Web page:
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Blog post: Log4j and Log4Shell – how can you protect yourself?

In December 2021, a vulnerability was discovered in the Java Log4j module. This vulnerability was called Log4Shell. There are ways to protect yourself against this type of vulnerability – in this blog post, we’ll tell you how.

What is Log4Shell?

The Log4Shell vulnerability found in Log4j is an example of what is known as “bad input validation”. A computer program should never trust input parameters given to the program unless it can be absolutely sure that the parameters come from a trusted source.

The Log4j is a Java module used by developers when they want to print or write data from the program. This is common for debugging purposes, but can also be used to generate audit logs or write other types of information, for example to a file or to the output console. By using what Log4j calls “lookups”, it is possible for whoever provided the data to decide how that data is formatted, what it contains, and where the data can be found. The scariest part is that Log4j can also be designed to run data formatted according to JNDI (Java Naming and Directory Interface).

How can this be used in practice?

There are many ways to exploit this vulnerability. For example, suppose there is a typical authentication page where you need to enter your username and password. Now, for debugging purposes, the programmer who developed the authentication feature used Log4j to generate a log containing the username. However, instead of entering the username, the attacker enters a string in JNDI format. Using JNDI gives the attacker the ability to affect the vulnerable system, in the worst case by executing software such as malware.

How to prevent this type of attack?

Authorization list

There are ways to protect against these kinds of threats. You would think that a firewall could protect your network by only allowing certain traffic to enter. A firewall monitors and filters which packets enter the network and which are blocked based on rule configurations. However, if you need to transfer information to or from a security-sensitive network, a firewall shouldn’t be the only solution you choose.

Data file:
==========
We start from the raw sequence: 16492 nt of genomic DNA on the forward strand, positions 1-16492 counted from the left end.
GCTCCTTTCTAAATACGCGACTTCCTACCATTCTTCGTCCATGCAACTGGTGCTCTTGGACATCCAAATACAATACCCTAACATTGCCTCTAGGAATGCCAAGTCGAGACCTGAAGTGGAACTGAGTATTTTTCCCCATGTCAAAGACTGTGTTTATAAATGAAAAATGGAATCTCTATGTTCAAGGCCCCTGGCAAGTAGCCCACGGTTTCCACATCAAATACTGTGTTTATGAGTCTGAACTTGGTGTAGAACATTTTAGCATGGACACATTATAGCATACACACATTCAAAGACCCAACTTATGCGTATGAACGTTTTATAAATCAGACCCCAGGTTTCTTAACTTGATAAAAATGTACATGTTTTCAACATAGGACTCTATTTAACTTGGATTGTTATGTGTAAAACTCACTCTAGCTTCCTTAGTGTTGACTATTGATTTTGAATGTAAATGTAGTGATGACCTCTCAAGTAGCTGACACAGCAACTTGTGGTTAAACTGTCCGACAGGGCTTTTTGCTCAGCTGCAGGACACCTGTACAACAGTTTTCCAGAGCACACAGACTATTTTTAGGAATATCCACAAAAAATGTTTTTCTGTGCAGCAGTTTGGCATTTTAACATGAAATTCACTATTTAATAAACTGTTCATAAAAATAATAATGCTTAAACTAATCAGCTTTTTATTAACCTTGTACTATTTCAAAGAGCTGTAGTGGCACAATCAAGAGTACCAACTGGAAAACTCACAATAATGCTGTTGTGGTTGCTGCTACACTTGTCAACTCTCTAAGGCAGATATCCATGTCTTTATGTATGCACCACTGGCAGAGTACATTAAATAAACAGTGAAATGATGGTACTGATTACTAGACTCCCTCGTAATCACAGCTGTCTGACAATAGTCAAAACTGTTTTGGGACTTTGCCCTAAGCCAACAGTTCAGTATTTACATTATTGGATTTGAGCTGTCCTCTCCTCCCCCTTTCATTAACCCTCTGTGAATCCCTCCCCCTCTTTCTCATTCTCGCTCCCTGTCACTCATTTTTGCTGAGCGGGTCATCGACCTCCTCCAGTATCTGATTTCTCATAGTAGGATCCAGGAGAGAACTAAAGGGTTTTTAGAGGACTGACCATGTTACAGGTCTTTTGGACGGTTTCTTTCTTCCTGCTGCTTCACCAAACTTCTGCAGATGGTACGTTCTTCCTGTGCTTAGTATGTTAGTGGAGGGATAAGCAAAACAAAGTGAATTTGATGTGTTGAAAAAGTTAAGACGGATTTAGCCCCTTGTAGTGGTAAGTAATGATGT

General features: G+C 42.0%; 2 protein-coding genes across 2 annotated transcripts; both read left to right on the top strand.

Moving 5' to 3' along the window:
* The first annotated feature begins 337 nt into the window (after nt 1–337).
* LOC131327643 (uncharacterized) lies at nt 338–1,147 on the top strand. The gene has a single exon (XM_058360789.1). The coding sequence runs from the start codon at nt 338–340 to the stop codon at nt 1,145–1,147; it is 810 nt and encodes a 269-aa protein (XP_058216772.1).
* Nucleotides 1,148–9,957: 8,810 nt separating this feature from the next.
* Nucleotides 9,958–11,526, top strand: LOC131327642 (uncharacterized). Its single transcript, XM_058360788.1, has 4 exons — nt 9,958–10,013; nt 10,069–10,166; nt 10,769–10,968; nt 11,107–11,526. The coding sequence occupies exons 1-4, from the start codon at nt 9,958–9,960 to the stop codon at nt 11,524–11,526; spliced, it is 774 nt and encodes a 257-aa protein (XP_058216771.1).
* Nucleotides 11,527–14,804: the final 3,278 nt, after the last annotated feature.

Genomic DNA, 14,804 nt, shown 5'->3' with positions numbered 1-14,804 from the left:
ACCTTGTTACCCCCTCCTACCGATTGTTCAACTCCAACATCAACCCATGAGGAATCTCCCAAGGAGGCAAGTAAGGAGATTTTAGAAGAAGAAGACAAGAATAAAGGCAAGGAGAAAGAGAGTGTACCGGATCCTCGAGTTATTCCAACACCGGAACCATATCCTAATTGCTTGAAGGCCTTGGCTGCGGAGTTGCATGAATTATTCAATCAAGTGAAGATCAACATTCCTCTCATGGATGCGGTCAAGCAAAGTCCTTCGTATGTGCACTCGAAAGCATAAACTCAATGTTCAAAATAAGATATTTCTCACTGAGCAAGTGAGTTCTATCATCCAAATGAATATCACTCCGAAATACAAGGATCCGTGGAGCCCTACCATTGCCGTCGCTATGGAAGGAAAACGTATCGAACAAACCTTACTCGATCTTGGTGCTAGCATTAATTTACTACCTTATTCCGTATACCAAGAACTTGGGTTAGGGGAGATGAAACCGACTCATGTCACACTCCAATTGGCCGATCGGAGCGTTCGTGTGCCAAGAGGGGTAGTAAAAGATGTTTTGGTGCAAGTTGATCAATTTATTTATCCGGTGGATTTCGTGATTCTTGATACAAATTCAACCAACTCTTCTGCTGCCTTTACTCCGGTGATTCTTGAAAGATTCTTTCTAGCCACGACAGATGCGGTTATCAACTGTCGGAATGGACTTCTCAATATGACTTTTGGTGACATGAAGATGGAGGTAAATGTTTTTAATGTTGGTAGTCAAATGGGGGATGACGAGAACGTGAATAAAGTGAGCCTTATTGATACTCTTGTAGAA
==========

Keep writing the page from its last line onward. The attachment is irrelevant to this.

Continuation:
If you have sensitive or even classified information, you need a viable cross-domain solution that provides secure, filtered two-way communication. The goal is to enforce strict information-level control during information transfers and to mitigate cybersecurity threats such as manipulation, data leakage, and intrusion. What to use is something called whitelist. The word whitelist refers to the method of listing what is allowed, instead of blocking the known bad. An allowlist should only be updated when you need a new feature in the system. Whitelisting means you can schedule your update without suddenly having to do an urgent update based on events beyond your control.

Advenica products offer strong segmentation and information-aware validation of data streams. Advenica’s cross-domain solution, ZoneGuard, only allows explicitly configured and authorized data flows and connections and would have blocked the connection to the server with the malicious code. ZoneGuard could also have, due to its knowledge of information property, blocked the JNDI string entered by the attacker and prevented the attack.

ZoneGuard enables tightly controlled two-way filtered information flow supporting third-party controls for enforcing a digitally signed information policy. It uses filters in both directions and information is always checked using full message inspection. The filter can pass information depending on several factors, for example source/destination addresses, file formats, attributes or the presence of a digital signature.


In addition, strong segmentation and true defense in depth should always be applied to protect your critical assets, for example using a data diode. Data diodes are the safe way to protect sensitive systems and confidential data. These are small hardware devices, also known as “one-way security gateways”, that sit between two networks. Working like a check valve, the function of a data diode is to allow all data to pass in the forward direction, while blocking all data in the reverse direction.

A data diode can replicate the parts of your application that you need to expose to the Internet. A successful attack using Log4Shell or other (as of yet) unpublished vulnerabilities could negatively impact your web application, but the data diode would very effectively protect your critical information and systems. Prevent bidirectional traffic and thus stop any attempt to communicate with the sensitive system.

This will not be the last time such an incident occurs. Want to make sure you’re prepared for future threats? Contact us!

Want to know more about Advenica? Read more here!

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